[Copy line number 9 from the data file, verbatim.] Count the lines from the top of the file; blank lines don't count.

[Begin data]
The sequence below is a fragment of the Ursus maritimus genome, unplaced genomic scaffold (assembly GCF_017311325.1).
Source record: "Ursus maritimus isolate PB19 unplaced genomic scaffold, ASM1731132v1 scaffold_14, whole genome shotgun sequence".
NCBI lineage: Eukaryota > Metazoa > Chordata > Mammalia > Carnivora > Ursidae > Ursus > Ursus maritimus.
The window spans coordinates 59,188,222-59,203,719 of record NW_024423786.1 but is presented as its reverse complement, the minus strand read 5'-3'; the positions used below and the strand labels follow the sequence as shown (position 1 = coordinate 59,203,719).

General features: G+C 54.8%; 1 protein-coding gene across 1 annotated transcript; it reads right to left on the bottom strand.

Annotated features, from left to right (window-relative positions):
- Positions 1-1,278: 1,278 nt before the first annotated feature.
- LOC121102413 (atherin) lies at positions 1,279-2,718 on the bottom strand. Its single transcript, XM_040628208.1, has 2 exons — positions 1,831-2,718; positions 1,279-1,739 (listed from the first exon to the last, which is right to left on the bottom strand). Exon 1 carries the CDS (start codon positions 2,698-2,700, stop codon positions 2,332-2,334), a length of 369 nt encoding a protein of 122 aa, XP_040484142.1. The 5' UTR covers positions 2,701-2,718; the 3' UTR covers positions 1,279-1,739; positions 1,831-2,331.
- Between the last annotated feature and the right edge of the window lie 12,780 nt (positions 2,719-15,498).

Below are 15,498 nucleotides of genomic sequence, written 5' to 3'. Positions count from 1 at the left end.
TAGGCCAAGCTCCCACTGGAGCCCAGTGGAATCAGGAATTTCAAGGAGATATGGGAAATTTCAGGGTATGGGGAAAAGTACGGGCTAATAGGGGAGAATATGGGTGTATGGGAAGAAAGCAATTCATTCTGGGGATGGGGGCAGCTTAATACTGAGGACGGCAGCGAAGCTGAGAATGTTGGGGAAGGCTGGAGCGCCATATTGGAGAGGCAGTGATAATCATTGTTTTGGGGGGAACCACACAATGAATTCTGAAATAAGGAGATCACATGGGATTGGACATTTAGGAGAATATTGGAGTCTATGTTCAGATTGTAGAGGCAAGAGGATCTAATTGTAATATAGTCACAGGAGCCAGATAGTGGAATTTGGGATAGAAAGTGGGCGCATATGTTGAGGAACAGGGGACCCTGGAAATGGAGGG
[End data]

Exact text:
- Between the last annotated feature and the right edge of the window lie 12,780 nt (positions 2,719-15,498).